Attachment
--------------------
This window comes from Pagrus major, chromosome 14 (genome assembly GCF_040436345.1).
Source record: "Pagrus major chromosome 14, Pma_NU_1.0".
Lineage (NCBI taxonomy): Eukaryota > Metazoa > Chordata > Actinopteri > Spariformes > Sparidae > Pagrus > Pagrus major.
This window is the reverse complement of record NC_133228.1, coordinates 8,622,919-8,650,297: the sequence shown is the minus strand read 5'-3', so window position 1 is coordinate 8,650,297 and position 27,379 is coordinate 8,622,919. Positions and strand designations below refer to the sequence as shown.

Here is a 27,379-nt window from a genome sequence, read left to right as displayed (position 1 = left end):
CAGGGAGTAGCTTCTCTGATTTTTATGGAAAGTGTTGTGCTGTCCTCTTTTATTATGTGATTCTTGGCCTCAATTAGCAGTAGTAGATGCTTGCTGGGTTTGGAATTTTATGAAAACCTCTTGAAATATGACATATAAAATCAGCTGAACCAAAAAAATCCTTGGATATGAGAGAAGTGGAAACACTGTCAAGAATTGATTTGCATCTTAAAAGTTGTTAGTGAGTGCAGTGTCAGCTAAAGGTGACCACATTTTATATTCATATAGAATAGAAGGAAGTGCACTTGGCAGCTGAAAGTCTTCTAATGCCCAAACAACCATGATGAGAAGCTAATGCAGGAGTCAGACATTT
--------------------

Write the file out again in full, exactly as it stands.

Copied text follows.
This window comes from Pagrus major, chromosome 14 (genome assembly GCF_040436345.1).
Source record: "Pagrus major chromosome 14, Pma_NU_1.0".
Lineage (NCBI taxonomy): Eukaryota > Metazoa > Chordata > Actinopteri > Spariformes > Sparidae > Pagrus > Pagrus major.
This window is the reverse complement of record NC_133228.1, coordinates 8,622,919-8,650,297: the sequence shown is the minus strand read 5'-3', so window position 1 is coordinate 8,650,297 and position 27,379 is coordinate 8,622,919. Positions and strand designations below refer to the sequence as shown.

Here is a 27,379-nt window from a genome sequence, read left to right as displayed (position 1 = left end):
CAGGGAGTAGCTTCTCTGATTTTTATGGAAAGTGTTGTGCTGTCCTCTTTTATTATGTGATTCTTGGCCTCAATTAGCAGTAGTAGATGCTTGCTGGGTTTGGAATTTTATGAAAACCTCTTGAAATATGACATATAAAATCAGCTGAACCAAAAAAATCCTTGGATATGAGAGAAGTGGAAACACTGTCAAGAATTGATTTGCATCTTAAAAGTTGTTAGTGAGTGCAGTGTCAGCTAAAGGTGACCACATTTTATATTCATATAGAATAGAAGGAAGTGCACTTGGCAGCTGAAAGTCTTCTAATGCCCAAACAACCATGATGAGAAGCTAATGCAGGAGTCAGACATTT